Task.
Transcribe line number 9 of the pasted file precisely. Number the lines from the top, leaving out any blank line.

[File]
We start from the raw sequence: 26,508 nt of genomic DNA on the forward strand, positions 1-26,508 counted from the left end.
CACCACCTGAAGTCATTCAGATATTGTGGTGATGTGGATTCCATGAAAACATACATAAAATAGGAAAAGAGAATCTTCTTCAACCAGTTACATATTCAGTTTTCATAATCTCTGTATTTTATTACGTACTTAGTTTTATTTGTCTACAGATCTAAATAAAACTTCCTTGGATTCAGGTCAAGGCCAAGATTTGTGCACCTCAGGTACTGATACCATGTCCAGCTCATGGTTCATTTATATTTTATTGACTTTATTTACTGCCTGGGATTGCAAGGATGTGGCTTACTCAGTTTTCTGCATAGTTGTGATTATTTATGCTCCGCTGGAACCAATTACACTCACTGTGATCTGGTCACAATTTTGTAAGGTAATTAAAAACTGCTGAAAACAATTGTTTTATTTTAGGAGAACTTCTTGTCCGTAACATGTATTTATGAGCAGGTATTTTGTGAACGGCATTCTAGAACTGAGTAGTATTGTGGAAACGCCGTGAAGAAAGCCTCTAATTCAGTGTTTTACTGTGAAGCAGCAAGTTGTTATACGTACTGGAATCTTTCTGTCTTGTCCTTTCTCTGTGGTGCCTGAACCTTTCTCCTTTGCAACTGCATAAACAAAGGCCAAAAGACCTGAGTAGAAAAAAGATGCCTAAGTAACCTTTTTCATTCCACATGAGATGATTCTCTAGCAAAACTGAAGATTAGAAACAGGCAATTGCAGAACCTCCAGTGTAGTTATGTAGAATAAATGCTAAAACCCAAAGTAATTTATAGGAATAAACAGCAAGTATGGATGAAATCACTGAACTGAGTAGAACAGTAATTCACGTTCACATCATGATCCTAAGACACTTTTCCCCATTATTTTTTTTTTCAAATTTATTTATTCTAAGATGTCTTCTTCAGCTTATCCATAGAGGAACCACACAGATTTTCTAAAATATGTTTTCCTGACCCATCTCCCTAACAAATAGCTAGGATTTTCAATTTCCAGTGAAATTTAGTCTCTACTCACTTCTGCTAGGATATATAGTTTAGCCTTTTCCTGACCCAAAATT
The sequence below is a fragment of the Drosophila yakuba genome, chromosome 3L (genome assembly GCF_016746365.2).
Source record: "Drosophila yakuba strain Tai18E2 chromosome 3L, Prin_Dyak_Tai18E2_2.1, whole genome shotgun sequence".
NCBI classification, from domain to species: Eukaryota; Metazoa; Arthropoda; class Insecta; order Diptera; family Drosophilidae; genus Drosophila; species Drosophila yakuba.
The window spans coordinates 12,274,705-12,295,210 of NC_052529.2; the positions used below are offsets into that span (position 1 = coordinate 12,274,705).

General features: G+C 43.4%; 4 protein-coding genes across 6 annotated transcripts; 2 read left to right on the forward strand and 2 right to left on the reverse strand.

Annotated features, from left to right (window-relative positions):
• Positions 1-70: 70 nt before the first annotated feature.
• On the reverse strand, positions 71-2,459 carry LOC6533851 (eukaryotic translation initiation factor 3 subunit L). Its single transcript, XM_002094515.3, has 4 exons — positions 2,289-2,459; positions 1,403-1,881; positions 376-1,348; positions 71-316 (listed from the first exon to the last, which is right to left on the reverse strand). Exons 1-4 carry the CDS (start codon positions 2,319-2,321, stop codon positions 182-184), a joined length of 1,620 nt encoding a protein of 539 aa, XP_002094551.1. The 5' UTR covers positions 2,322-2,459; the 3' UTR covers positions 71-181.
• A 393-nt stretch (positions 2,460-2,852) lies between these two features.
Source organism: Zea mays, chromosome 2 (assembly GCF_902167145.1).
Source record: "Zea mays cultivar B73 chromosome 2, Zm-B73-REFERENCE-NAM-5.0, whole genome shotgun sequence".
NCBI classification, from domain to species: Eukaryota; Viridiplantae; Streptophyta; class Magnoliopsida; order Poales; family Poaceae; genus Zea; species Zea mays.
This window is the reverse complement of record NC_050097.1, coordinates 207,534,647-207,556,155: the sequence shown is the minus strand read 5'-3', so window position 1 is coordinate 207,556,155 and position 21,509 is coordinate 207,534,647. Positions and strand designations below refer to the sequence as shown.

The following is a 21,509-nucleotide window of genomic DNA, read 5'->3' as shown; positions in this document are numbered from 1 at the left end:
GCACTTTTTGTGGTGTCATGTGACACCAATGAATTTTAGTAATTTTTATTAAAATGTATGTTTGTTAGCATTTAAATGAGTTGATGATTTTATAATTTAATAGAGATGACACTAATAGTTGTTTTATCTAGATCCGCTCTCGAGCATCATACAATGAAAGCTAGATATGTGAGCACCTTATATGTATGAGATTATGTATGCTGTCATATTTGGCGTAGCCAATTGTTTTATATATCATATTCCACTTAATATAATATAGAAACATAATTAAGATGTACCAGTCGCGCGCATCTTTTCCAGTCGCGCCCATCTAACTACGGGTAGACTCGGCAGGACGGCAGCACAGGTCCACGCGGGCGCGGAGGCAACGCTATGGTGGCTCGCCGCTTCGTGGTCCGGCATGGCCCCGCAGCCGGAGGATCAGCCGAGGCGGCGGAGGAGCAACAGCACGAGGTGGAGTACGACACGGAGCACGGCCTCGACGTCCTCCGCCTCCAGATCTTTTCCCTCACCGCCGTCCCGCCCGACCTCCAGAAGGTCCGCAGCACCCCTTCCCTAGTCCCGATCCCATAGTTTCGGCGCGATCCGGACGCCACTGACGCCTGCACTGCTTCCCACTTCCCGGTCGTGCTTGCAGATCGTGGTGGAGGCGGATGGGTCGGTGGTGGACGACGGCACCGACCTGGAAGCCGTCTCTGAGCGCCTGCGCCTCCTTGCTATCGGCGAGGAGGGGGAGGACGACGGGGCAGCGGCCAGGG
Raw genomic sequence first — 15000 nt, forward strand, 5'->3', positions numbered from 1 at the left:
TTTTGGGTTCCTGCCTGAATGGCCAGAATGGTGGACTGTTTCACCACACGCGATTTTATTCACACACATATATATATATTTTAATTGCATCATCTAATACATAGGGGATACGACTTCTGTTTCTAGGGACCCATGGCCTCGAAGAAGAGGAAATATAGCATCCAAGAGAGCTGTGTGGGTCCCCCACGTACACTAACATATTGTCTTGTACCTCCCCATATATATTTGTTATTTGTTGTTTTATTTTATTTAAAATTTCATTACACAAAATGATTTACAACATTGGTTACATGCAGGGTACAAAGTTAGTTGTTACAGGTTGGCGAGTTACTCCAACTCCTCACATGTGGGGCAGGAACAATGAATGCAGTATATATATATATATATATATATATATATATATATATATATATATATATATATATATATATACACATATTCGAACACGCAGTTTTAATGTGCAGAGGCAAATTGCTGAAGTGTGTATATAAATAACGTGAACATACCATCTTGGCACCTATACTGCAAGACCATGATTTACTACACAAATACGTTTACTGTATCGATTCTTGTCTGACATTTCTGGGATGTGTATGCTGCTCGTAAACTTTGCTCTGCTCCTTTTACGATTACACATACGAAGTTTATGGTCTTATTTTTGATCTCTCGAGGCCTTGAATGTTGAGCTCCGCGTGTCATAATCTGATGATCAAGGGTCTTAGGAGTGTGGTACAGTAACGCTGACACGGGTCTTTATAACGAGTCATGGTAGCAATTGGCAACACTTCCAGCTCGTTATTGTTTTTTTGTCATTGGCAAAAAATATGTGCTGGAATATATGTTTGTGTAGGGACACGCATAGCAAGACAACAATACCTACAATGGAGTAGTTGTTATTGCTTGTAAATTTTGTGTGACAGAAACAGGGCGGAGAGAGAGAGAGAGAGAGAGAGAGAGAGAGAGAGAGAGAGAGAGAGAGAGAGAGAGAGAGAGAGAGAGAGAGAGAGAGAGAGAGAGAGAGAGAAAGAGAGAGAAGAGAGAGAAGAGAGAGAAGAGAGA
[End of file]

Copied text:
• Positions 1-70: 70 nt before the first annotated feature.